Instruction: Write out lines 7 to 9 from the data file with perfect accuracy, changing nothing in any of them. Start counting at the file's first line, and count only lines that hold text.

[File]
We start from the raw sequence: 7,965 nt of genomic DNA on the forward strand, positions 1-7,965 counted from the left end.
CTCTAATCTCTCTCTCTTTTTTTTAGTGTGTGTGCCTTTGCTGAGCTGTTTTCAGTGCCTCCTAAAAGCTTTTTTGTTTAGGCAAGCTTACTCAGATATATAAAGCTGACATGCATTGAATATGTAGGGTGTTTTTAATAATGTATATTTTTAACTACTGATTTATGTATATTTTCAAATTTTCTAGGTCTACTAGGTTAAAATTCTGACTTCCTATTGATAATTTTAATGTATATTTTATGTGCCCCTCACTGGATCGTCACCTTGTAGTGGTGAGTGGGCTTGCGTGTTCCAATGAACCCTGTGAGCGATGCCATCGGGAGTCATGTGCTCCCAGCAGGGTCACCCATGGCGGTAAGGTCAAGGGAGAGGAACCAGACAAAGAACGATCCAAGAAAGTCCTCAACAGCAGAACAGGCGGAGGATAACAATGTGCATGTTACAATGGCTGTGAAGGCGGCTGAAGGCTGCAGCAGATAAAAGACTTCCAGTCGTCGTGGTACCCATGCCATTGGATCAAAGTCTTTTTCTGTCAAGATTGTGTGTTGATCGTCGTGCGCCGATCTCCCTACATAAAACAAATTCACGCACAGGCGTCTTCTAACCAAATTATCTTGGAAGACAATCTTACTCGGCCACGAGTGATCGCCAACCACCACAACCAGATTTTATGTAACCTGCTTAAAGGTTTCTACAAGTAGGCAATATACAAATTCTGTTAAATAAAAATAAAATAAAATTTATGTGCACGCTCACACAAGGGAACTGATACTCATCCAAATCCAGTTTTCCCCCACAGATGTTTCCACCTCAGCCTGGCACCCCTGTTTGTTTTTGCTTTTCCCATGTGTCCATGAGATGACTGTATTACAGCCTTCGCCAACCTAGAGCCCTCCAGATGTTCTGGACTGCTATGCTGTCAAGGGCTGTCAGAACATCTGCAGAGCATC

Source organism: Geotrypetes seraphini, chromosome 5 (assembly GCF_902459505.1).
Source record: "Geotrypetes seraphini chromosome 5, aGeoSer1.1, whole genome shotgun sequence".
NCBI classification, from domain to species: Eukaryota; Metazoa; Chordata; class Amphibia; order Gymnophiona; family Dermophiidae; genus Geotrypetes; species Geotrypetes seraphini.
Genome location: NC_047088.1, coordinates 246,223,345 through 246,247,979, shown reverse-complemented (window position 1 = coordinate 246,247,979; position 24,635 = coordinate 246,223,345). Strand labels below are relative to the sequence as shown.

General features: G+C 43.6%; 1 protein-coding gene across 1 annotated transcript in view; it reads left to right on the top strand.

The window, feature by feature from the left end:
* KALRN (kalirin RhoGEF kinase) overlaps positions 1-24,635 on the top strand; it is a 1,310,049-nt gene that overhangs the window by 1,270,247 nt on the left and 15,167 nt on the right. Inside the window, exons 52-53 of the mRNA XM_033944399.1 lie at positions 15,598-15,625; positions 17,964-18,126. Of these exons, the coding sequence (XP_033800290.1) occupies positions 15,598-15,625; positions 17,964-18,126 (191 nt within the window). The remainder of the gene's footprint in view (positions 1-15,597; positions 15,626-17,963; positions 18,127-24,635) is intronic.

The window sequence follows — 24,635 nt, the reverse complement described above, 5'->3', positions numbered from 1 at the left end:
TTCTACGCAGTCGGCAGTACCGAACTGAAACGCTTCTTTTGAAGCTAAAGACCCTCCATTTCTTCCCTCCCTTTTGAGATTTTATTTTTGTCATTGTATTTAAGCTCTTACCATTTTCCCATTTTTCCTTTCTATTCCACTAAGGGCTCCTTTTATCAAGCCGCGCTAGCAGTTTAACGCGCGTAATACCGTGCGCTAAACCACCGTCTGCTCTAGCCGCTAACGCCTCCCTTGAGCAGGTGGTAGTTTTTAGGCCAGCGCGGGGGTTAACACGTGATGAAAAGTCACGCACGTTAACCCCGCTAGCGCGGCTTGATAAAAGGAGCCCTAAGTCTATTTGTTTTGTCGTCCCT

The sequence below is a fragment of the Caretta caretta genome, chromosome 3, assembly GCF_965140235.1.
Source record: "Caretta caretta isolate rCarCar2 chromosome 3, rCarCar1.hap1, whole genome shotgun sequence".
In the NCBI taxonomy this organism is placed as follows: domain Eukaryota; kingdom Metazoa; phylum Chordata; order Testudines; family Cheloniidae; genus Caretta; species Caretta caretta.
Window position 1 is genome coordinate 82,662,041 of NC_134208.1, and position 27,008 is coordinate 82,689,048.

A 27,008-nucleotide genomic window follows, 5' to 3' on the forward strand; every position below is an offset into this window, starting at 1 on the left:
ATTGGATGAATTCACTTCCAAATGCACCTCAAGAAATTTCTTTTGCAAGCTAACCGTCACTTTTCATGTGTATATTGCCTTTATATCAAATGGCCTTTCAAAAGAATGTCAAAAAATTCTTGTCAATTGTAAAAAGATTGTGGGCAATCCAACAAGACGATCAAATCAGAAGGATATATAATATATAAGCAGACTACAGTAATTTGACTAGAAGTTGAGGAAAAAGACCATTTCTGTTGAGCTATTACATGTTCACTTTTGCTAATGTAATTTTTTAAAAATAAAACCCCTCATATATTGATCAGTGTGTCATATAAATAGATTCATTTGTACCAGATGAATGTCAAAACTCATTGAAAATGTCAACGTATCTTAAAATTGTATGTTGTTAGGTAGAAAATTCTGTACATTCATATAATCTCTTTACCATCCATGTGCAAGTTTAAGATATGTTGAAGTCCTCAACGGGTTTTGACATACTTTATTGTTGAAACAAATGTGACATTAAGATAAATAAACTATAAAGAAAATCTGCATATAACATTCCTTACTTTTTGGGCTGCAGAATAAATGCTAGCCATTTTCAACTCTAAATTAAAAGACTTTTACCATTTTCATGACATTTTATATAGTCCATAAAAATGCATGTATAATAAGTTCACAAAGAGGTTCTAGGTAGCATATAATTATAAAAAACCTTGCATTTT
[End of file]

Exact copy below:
General features: G+C 43.6%; 1 protein-coding gene across 1 annotated transcript in view; it reads left to right on the top strand.

The window, feature by feature from the left end:
* KALRN (kalirin RhoGEF kinase) overlaps positions 1-24,635 on the top strand; it is a 1,310,049-nt gene that overhangs the window by 1,270,247 nt on the left and 15,167 nt on the right. Inside the window, exons 52-53 of the mRNA XM_033944399.1 lie at positions 15,598-15,625; positions 17,964-18,126. Of these exons, the coding sequence (XP_033800290.1) occupies positions 15,598-15,625; positions 17,964-18,126 (191 nt within the window). The remainder of the gene's footprint in view (positions 1-15,597; positions 15,626-17,963; positions 18,127-24,635) is intronic.